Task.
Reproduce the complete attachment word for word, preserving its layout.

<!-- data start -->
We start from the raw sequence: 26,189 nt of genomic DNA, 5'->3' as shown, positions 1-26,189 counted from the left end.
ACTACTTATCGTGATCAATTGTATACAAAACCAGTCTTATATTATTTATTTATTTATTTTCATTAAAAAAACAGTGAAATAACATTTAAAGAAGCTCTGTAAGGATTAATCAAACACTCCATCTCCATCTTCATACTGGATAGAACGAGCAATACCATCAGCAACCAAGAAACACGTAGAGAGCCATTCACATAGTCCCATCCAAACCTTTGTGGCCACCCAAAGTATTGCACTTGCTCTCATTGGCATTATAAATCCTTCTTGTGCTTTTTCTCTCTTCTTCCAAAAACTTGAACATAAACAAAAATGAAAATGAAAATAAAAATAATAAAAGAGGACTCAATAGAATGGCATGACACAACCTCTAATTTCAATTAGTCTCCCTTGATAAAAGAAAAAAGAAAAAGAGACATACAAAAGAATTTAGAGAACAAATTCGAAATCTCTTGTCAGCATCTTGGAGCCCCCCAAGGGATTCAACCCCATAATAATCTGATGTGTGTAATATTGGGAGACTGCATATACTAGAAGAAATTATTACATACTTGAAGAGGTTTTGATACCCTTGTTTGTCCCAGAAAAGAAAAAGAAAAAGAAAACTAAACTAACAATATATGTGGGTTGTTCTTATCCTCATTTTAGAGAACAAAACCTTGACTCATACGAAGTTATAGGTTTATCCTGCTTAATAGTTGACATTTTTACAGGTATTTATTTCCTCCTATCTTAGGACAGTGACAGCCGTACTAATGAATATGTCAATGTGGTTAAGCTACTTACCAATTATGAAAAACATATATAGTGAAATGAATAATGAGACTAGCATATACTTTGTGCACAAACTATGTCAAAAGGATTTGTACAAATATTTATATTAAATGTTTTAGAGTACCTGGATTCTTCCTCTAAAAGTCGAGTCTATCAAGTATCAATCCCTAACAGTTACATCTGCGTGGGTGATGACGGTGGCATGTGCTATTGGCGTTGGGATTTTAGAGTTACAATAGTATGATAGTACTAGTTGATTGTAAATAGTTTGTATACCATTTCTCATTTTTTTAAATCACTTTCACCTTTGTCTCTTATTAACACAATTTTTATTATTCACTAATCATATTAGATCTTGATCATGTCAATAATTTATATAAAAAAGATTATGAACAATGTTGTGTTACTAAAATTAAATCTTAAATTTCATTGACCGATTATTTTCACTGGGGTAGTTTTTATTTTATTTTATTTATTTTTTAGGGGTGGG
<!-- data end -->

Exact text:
We start from the raw sequence: 26,189 nt of genomic DNA, 5'->3' as shown, positions 1-26,189 counted from the left end.
ACTACTTATCGTGATCAATTGTATACAAAACCAGTCTTATATTATTTATTTATTTATTTTCATTAAAAAAACAGTGAAATAACATTTAAAGAAGCTCTGTAAGGATTAATCAAACACTCCATCTCCATCTTCATACTGGATAGAACGAGCAATACCATCAGCAACCAAGAAACACGTAGAGAGCCATTCACATAGTCCCATCCAAACCTTTGTGGCCACCCAAAGTATTGCACTTGCTCTCATTGGCATTATAAATCCTTCTTGTGCTTTTTCTCTCTTCTTCCAAAAACTTGAACATAAACAAAAATGAAAATGAAAATAAAAATAATAAAAGAGGACTCAATAGAATGGCATGACACAACCTCTAATTTCAATTAGTCTCCCTTGATAAAAGAAAAAAGAAAAAGAGACATACAAAAGAATTTAGAGAACAAATTCGAAATCTCTTGTCAGCATCTTGGAGCCCCCCAAGGGATTCAACCCCATAATAATCTGATGTGTGTAATATTGGGAGACTGCATATACTAGAAGAAATTATTACATACTTGAAGAGGTTTTGATACCCTTGTTTGTCCCAGAAAAGAAAAAGAAAAAGAAAACTAAACTAACAATATATGTGGGTTGTTCTTATCCTCATTTTAGAGAACAAAACCTTGACTCATACGAAGTTATAGGTTTATCCTGCTTAATAGTTGACATTTTTACAGGTATTTATTTCCTCCTATCTTAGGACAGTGACAGCCGTACTAATGAATATGTCAATGTGGTTAAGCTACTTACCAATTATGAAAAACATATATAGTGAAATGAATAATGAGACTAGCATATACTTTGTGCACAAACTATGTCAAAAGGATTTGTACAAATATTTATATTAAATGTTTTAGAGTACCTGGATTCTTCCTCTAAAAGTCGAGTCTATCAAGTATCAATCCCTAACAGTTACATCTGCGTGGGTGATGACGGTGGCATGTGCTATTGGCGTTGGGATTTTAGAGTTACAATAGTATGATAGTACTAGTTGATTGTAAATAGTTTGTATACCATTTCTCATTTTTTTAAATCACTTTCACCTTTGTCTCTTATTAACACAATTTTTATTATTCACTAATCATATTAGATCTTGATCATGTCAATAATTTATATAAAAAAGATTATGAACAATGTTGTGTTACTAAAATTAAATCTTAAATTTCATTGACCGATTATTTTCACTGGGGTAGTTTTTATTTTATTTTATTTATTTTTTAGGGGTGGG